Power windows were once a tony option on cars; now they’re standard equipment. The same shift may be on the verge of taking place with suspension systems. At the recent Vehicle Dynamics Expo, held in Novi, MI, Wabco introduced a new line of high- and medium-power compressors for electronically controlled air suspension systems, specifically designed for passenger cars and light commercial vehicles.
These systems, which originally appeared in BMW’s high-end 7 series cars, adjust constant vehicle ride height, even when the vehicle is fully loaded. This increases vehicle safety and enhances passenger comfort, the company said in a statement. The first generation of these compressors appeared in the rear axle air suspension in the new BMW 7 series. The newly announced compressor series is designed to improve suspension performance, while at the same time making air suspension systems potentially more affordable for end-users. “From 2000 to 2008, the global demand for air suspension systems for passenger cars has nearly tripled and we expect continued growth in this market,” said Daniel Samson, Wabco vice president car systems and products, said in the statement. “In addition, original equipment manufacturers seek to increase fuel efficiency further by introducing the air suspension function, which improves vehicle aerodynamics by appropriately lowering the vehicle body at high speeds.”
The engineers and inventors of the post WWII period turned their attention to advancements in electronics, communication, and entertainment. Breakthrough inventions range from LEGOs and computer gaming to the integrated circuit and Ethernet -- a range of advancements that have little in common except they changed our lives.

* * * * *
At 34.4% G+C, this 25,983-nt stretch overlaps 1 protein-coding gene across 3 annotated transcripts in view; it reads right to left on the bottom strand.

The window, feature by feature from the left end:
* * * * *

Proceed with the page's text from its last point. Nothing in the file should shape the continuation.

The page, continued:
The age of touch could soon come to an end. From smartphones and smartwatches, to home devices, to in-car infotainment systems, touch is no longer the primary user interface. Technology market leaders are driving a migration from touch to voice as a user interface.
Soft starter technology has become a way to mitigate startup stressors by moderating a motor’s voltage supply during the machine start-up phase, slowly ramping it up and effectively adjusting the machine’s load behavior to protect mechanical components.
A new report from the National Institute of Standards and Technology (NIST) makes a start on developing control schemes, process measurements, and modeling and simulation methods for powder bed fusion additive manufacturing.
If you’re developing a product with lots of sensors and no access to the power grid, then you’ll want to take note of a Design News Continuing Education Center class, “Designing Low Power Systems Using Battery and Energy Harvesting Energy Sources."
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